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Malcolm X, Psychologist: The Hammer of Life

A quote from Malcolm X speaks volumes about how life experiences interact with biology.

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Malcolm X was an excellent psychologist.

In Remembering Malcolm, written by his aide Benjamin Karim, we read this story about how Malcolm X educated his closest disciples about life:

“Survival, he taught all of us in the restaurant that day, requires discipline, spiritual fiber, all your wits, and resourcefulness ... He compared life to a hammer and human beings to metal and glass. A hammer that beats upon metal can forge it into a bowl or tool or some other useful instrument, he said, but a hammer that beats upon glass shatters it into thousands of fragments and splinters.

A lifetime hammers what we are made of into what we are.”

This metaphor is an excellent explanation of what researchers call gene-environment interaction. We tend to think about nature and nurture, genes/biology and environment, as if they are two different and separate things. In many aspects of human behavior, though, nature and nurture interact. If you have different genetics or biology from the next person, the same environment will have a different effect on you. That’s what Malcolm X was explaining.

And if you don't have the biology of metal, then you can try to get as much of it as you can, to work on yourself so that what you are strengthens in the face of life's hammer. You're given a biology and genetics but you can change its effects somewhat by what you learn from life, and how you forge your character.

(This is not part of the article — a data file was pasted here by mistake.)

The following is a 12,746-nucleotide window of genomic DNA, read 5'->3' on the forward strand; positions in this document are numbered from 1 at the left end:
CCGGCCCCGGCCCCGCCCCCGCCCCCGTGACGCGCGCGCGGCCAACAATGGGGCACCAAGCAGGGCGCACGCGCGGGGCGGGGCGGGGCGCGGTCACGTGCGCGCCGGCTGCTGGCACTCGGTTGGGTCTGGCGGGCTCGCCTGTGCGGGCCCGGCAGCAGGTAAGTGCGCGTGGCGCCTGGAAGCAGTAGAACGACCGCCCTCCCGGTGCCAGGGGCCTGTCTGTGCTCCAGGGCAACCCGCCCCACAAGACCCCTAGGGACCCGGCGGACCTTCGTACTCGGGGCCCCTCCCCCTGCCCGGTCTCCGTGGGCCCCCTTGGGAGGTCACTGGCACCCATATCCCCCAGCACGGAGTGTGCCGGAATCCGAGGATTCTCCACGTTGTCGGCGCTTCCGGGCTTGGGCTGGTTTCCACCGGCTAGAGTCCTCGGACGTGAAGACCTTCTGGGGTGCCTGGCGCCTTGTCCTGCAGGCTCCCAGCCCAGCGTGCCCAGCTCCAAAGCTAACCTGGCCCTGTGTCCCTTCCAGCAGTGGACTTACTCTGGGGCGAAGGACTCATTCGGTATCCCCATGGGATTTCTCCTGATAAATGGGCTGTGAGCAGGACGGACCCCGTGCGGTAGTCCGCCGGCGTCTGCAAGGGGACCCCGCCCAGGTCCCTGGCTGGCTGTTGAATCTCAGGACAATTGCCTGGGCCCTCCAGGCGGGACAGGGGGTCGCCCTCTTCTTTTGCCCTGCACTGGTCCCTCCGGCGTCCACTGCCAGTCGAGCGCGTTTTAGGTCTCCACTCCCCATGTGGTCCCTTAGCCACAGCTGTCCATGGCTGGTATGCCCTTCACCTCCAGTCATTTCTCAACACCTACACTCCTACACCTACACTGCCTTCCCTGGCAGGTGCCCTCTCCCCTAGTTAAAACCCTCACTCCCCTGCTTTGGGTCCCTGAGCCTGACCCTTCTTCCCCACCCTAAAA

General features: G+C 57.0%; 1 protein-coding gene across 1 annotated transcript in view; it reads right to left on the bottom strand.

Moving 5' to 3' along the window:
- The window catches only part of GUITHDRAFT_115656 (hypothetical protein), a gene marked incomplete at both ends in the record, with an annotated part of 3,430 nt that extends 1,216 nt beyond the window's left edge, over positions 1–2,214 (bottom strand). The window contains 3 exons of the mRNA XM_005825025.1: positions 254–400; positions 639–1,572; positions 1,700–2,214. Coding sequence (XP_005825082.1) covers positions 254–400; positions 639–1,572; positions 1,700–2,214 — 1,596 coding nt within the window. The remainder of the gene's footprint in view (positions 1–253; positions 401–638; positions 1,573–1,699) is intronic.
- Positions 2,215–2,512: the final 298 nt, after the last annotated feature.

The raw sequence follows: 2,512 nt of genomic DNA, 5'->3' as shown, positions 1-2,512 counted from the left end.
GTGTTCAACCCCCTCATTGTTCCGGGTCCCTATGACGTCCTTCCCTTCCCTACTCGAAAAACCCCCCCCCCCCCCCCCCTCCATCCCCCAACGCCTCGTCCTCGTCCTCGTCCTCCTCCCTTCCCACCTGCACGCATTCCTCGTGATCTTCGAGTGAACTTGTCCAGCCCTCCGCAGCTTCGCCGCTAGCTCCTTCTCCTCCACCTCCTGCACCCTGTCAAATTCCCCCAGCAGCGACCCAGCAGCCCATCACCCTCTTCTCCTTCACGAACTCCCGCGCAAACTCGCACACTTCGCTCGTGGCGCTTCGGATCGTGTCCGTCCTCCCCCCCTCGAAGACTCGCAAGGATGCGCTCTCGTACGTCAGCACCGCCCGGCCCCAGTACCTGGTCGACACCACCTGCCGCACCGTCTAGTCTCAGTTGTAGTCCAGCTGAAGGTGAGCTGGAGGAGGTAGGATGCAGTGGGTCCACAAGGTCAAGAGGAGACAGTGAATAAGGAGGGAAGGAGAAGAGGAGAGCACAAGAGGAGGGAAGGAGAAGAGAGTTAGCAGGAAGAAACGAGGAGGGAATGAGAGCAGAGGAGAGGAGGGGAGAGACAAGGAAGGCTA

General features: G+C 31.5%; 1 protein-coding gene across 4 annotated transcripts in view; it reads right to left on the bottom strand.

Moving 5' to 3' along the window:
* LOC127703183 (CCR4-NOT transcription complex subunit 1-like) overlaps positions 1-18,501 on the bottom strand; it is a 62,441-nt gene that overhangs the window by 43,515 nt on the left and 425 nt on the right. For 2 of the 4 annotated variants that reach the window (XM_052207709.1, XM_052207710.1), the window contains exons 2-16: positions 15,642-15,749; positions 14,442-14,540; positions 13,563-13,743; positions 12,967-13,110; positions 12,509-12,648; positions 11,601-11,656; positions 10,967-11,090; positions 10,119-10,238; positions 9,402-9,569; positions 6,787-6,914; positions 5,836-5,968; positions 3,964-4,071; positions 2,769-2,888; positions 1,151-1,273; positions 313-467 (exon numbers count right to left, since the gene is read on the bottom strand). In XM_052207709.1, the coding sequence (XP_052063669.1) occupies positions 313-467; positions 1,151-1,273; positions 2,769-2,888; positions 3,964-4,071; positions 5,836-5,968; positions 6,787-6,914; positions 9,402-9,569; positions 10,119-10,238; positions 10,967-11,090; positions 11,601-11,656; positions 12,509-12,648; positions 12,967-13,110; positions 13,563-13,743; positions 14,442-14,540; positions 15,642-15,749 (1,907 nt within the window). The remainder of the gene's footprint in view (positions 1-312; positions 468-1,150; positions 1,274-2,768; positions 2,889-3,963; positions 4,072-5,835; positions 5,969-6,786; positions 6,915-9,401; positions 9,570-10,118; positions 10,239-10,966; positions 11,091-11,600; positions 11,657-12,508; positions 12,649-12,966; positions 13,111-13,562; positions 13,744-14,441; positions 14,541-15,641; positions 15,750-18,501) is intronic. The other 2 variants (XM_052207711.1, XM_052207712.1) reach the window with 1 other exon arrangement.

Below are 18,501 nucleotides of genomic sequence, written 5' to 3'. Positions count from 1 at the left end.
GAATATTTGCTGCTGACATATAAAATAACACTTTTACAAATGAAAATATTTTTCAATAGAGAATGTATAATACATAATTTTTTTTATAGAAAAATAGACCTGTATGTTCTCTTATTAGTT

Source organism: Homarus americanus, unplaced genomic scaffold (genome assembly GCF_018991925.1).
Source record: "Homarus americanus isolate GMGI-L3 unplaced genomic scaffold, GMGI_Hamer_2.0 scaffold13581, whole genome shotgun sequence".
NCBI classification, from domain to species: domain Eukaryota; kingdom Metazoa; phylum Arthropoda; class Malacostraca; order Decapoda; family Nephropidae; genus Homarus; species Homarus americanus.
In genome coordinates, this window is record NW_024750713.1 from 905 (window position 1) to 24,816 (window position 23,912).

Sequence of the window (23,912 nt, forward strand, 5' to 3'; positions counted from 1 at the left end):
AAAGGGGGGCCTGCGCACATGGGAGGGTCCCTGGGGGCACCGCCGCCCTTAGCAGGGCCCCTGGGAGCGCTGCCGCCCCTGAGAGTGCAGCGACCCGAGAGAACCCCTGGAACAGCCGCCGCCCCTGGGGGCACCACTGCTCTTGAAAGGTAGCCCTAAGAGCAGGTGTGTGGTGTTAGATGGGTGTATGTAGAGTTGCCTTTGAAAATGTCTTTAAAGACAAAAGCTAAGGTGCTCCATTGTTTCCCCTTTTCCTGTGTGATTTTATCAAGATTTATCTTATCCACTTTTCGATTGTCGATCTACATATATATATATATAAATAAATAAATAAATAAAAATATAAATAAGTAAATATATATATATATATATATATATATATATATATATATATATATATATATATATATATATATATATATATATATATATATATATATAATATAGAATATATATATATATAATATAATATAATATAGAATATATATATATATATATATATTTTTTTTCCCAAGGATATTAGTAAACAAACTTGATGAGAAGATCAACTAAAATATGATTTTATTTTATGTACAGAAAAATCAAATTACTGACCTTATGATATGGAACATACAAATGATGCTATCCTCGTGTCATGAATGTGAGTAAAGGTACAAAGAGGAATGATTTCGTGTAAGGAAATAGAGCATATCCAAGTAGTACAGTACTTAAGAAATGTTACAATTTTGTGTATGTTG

The metaphor of a hammer for life may seem harsh. It may be so, in fact. Life can be very hard. But a hammer can also be small, or ping lightly, as when a sculptor is making small changes to a bust. Life can hurt you with strong hits of a hammer, and it can form you into something better with light pings. It matters just as much that to which you expose yourself, and how you react to it.

It matters who we are, what we’re made of, what our biology and genetics are; it also matters what we experience. Many people, especially among the standard elites of writers and journalists and commentators, want to ignore the former for the latter. They can’t accept, for instance, that having manic-depressive illness might be an important key to being a great crisis leader, as opposed to standard social and cultural explanations. They fear biology and overrate their own control over themselves. They thereby misunderstand themselves, and more importantly, miss the chance to engage with life experiences in a way that will make them better.

Become who you are, Nietzsche said, a phrase that has enough meanings to protect the complexity of the idea.

A lifetime hammers what you’re made of into what you are. That’s an idea worth pondering.